"The law was in flux," he said. "This opinion will go far in making clear what was somewhat muddled."

Ruling might not impact other cases

But lawyers and physicians involved in the legal defense of other pain doctors charged with drug trafficking are not as optimistic that this ruling could make a difference in these types of cases. They said it's unusual for a judge to explicitly instruct a jury that it cannot consider a physician's good-faith intentions, as was done in Dr. Hurwitz's case.

"In my experience, the good-faith instruction is given," said Eli Stutsman, an attorney for two pain physicians who have been tried and convicted on drug-trafficking charges. In addition, experts are puzzled about the implication of the 4th Circuit's decision that "the inquiry into the doctor's good faith in treating his patients ... must be an objective one," rather than a subjective one.

"If all you're doing is looking at what the medical community's standards are, then you've got the worst possible world where really you are just doing a malpractice case" in a criminal court, Rosenthal said.

Scott Fishman, MD, immediate past president of the American Academy of Pain Medicine, which also filed an amicus brief in the case, agreed that an objective good-faith standard could be problematic.

"Often the courts believe that medicine has a scanner for everything, that we can do a test and get evidence about anything," Dr. Fishman said. "But when you're talking about pain or a physician's intent, it's very hard to have objective proof."

Looking for definition

Roger S. Cicala, MD, a Memphis pain specialist who frequently testifies for the prosecution in these cases, said that with the ruling in Dr. Hurwitz's case, physicians "got more gray [rules], but [doctors] desperately want some black-and-white rules."

On that front, the American Medical Association has met a handful of times with DEA officials to express the need for a balance between pain management and diversion control in new federal guidelines that are being developed to replace ones withdrawn in October 2004.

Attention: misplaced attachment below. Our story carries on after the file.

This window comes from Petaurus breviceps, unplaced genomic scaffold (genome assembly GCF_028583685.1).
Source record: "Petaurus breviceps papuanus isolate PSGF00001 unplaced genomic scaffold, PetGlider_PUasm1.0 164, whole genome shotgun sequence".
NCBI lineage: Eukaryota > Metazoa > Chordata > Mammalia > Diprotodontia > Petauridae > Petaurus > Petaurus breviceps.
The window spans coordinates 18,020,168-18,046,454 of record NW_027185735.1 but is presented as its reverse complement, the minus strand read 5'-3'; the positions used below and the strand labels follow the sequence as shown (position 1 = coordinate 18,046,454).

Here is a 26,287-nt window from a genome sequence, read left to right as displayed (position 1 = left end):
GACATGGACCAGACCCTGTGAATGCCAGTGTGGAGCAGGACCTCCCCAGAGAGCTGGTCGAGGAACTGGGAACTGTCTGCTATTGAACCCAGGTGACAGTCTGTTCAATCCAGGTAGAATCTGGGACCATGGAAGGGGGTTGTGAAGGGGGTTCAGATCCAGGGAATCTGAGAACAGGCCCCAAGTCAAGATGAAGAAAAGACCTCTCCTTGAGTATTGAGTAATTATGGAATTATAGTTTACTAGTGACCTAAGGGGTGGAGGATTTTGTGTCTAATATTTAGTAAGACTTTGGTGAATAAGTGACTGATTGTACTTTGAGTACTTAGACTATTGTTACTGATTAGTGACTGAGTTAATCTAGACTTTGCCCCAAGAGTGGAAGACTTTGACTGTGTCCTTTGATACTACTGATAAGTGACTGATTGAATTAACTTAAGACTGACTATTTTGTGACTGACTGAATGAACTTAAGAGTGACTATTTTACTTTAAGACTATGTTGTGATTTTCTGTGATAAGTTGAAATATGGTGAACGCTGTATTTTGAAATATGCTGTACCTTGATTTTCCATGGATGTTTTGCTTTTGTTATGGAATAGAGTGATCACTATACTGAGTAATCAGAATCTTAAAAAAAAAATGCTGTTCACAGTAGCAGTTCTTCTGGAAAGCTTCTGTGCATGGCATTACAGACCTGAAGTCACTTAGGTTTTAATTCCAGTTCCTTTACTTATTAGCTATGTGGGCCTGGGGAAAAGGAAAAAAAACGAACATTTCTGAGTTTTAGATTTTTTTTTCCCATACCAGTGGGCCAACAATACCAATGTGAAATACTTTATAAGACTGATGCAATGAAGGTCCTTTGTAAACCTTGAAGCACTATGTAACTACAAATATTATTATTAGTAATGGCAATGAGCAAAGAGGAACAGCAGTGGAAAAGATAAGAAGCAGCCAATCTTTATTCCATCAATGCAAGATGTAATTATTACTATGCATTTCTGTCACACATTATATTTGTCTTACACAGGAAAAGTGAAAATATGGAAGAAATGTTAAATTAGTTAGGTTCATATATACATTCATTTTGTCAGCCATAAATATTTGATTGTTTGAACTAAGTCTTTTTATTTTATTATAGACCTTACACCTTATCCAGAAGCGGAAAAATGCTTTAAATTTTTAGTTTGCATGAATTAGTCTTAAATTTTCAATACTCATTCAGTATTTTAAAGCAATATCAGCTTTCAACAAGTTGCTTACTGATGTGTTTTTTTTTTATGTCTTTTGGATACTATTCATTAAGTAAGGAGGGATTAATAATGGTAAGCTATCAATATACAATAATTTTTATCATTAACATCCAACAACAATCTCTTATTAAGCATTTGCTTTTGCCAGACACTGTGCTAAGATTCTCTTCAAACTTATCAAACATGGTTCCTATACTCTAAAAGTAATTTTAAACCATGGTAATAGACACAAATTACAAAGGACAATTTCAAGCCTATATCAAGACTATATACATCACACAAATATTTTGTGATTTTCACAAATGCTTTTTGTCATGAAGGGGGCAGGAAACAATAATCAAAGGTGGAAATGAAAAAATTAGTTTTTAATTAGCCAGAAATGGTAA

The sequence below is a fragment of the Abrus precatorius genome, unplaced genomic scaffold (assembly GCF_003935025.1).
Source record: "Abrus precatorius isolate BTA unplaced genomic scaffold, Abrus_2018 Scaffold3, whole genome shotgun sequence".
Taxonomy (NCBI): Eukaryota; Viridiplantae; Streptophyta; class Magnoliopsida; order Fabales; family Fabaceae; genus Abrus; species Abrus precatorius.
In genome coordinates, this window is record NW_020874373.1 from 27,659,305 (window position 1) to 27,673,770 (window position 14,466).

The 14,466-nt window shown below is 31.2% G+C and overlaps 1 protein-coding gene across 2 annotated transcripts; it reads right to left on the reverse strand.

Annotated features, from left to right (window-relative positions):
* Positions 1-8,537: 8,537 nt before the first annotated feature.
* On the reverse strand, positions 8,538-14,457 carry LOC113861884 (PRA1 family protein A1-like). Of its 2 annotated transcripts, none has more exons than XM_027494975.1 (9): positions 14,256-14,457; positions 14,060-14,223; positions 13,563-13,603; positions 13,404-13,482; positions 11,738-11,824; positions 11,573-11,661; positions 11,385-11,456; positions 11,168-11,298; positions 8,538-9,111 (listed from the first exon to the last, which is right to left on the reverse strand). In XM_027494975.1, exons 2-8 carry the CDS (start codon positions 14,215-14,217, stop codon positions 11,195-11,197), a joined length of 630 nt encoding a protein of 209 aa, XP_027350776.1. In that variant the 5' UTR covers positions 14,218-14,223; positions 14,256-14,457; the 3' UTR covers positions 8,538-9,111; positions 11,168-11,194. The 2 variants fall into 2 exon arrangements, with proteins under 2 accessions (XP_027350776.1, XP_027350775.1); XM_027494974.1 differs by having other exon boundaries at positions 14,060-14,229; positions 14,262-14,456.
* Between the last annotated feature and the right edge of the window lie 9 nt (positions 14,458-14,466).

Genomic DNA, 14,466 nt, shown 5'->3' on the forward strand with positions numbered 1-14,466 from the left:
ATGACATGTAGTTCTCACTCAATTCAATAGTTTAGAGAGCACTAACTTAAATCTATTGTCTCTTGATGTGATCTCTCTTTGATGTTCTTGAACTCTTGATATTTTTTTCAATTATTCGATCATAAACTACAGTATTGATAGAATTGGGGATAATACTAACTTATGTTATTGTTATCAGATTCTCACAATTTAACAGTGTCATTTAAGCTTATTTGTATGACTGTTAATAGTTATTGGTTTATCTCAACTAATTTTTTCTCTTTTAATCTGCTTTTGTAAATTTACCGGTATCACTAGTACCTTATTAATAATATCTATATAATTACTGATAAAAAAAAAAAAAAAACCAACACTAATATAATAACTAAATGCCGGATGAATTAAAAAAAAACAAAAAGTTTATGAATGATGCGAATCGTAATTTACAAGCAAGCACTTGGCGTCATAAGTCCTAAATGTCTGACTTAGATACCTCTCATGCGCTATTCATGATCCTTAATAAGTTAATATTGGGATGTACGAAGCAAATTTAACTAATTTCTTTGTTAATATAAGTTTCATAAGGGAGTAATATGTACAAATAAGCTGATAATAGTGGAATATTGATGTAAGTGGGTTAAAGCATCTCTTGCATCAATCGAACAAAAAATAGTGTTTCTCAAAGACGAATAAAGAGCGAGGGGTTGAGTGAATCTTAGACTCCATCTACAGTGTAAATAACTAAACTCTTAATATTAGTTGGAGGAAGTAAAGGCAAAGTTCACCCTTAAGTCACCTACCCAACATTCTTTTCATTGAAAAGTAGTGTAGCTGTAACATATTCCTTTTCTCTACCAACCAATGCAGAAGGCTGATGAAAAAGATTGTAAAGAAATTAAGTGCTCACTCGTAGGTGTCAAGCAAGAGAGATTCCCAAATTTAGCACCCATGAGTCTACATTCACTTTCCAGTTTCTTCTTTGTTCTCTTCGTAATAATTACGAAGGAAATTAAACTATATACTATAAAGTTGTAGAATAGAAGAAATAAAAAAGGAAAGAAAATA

The discussions have been "collegial," said AMA Secretary Rebecca J. Patchin, MD, a Riverside, Calif., anesthesiologist and pain specialist. The DEA, she said, may propose new guidelines as soon as mid-September.

The AMA did not file a brief in Dr. Hurwitz's case.

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ADDITIONAL INFORMATION

Case at a glance

United States of America v. William Eliot Hurwitz

Venue: 4th U.S. Circuit Court of Appeals
At issue: Whether a jury in a case accusing a pain specialist of drug trafficking should be instructed that a doctor's good faith -- his honest exercise of best professional judgment about proper medical practice in the treatment of his patients' needs -- is relevant. A trial court judge said no; the appellate court overturned that decision.
Impact: Some legal experts and physicians say the ruling could force prosecutors to think more about physician intent before filing charges, while others say that any doctor who gets scammed by a drug addict is still in legal peril.